After feeding the ponies, I was shaking my head, asking myself, are they happier at thirty two degrees (Fahrenheit) now? After a few days of well below zero Fahrenheit, we were back to just freezing temperatures. Normally the ponies would be happy with that change, but I’m not so sure this year.
When we were frigid, the skies were clear, and when the sun was up, the ponies sunbathed vigorously, melting all the ice from their coats. Normally when we have thirty two degrees, as we did a few days later, the ponies are also sunbathing. This year, though, temperatures around freezing have meant wet heavy snow instead of clear skies. The picture here shows a pony with no snow accumulating on their coat despite snow falling. It just hits them and melts. Typically this time of year when it snows, the ponies have an inch or more accumulated on their backs. Their insulation is that good.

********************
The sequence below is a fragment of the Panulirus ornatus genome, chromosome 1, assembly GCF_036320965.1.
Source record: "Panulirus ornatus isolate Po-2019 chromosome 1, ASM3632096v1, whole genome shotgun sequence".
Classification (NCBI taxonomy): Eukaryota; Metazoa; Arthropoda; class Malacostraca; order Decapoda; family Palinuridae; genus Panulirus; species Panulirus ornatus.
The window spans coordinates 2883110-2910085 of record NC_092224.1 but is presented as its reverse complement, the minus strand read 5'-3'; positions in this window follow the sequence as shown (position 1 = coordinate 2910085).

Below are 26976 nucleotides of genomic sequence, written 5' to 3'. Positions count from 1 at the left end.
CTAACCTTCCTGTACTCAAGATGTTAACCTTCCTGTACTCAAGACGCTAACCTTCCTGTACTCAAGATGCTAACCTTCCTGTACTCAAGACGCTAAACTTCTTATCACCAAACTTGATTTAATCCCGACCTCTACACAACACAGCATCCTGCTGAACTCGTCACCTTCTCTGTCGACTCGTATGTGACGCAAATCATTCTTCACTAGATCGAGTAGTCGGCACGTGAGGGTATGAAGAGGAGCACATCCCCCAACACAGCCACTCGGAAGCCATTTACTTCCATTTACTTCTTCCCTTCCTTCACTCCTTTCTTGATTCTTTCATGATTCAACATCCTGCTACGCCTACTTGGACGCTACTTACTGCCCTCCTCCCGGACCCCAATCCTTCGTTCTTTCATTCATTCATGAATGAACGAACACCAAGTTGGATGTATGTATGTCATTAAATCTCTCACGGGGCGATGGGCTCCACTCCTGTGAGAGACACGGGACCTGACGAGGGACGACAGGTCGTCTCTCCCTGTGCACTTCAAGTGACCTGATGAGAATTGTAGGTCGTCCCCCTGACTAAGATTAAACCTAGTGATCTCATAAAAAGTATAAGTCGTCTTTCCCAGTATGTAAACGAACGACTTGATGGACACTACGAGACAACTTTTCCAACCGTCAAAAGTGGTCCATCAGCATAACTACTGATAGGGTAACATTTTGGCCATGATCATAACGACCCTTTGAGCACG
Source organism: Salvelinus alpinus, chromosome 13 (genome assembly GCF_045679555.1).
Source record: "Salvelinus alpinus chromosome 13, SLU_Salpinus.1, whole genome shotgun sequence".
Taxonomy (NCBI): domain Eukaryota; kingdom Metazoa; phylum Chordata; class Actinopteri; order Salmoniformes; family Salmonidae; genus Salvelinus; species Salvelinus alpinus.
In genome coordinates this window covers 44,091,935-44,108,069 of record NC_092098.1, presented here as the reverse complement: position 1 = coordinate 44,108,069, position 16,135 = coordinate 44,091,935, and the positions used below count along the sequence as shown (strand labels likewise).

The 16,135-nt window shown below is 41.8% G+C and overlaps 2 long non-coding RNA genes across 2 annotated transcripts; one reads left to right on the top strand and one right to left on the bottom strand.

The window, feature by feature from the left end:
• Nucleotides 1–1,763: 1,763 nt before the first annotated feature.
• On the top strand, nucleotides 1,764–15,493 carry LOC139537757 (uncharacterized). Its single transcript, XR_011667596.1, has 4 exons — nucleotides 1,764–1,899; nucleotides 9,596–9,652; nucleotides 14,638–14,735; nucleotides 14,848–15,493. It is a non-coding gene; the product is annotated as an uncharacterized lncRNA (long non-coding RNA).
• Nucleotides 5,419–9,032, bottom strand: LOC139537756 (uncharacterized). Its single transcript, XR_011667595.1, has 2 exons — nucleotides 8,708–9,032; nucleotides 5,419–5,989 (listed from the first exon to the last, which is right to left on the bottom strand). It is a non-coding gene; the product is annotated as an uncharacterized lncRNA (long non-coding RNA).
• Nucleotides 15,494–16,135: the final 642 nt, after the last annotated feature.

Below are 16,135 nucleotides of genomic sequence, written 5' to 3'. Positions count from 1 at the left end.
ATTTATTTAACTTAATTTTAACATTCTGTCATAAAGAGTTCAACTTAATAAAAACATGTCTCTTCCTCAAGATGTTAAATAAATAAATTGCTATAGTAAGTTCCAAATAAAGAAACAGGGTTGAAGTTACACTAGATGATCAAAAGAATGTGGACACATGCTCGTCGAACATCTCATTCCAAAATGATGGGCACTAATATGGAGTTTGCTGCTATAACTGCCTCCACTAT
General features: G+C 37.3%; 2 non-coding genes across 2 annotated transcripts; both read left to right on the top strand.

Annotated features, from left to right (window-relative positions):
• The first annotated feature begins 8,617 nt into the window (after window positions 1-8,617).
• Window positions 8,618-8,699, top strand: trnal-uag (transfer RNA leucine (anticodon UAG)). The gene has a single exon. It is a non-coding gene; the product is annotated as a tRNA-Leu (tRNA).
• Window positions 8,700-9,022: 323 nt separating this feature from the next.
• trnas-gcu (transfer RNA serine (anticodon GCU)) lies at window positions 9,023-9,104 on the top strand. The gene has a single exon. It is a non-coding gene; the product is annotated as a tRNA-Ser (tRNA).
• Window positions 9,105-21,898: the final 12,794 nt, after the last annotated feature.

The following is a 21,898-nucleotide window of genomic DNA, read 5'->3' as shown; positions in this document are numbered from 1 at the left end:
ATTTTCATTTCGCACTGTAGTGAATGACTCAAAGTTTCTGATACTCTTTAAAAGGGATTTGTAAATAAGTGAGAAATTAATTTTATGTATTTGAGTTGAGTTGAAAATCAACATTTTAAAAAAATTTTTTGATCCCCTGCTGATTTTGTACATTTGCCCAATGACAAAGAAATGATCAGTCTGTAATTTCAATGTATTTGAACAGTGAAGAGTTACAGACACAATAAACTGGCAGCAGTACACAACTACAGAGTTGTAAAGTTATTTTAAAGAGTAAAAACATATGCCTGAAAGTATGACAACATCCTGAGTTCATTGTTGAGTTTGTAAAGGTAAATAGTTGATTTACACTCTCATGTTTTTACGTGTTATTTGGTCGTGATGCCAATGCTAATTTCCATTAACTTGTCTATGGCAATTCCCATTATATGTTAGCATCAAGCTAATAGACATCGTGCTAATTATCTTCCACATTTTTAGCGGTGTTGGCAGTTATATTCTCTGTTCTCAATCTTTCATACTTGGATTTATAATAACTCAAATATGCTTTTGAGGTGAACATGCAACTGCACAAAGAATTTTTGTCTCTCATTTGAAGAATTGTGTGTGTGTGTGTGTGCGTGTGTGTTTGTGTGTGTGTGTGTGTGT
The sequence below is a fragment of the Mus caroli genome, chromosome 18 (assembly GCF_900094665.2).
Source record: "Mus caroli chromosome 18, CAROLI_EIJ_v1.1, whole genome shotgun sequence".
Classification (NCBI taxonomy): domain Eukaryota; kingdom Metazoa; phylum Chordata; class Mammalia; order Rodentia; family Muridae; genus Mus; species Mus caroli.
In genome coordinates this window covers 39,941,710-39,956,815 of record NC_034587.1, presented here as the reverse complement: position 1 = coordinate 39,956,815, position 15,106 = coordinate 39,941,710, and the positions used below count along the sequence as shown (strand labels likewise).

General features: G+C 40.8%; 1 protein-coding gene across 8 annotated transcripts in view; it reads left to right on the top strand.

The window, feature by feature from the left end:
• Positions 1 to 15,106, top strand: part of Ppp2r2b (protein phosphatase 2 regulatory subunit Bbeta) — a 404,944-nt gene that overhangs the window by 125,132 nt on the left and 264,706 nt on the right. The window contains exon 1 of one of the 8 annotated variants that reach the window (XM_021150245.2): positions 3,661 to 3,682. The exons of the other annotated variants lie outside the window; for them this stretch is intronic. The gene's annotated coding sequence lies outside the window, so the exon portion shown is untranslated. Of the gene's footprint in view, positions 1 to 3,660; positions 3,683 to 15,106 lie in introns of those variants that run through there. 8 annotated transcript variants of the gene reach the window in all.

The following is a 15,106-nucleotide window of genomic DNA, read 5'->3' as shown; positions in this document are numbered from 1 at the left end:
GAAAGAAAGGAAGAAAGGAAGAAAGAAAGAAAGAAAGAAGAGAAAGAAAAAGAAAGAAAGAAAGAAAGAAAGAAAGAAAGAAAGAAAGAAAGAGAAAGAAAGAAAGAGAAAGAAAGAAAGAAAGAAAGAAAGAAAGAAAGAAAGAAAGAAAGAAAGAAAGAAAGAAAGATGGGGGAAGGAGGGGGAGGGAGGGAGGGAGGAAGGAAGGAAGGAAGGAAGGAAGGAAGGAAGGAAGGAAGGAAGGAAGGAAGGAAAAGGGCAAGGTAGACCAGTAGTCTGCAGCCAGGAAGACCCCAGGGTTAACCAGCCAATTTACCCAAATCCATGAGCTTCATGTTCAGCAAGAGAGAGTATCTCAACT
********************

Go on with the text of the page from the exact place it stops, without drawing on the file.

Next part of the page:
We’ve had thirty inches of wet heavy snow in the past week. Normally this is the type of snow we have in the spring time. My husband said the news confirmed our observation: it’s the highest-moisture content snow this time of year in nearly a hundred years. In the springtime, wet heavy snow is a real cause for concern because the ponies are shedding their coats and they get soaked and chilled easily. This time of year they are heavily cloaked so they aren’t getting soaked and chilled. That is the blessing in this strange winter we’re having this year.
© Jenifer Morrissey, 2017
More stories like this can be found in the book What an Honor: A Dozen Years with Fell Ponies, available internationally by clicking here.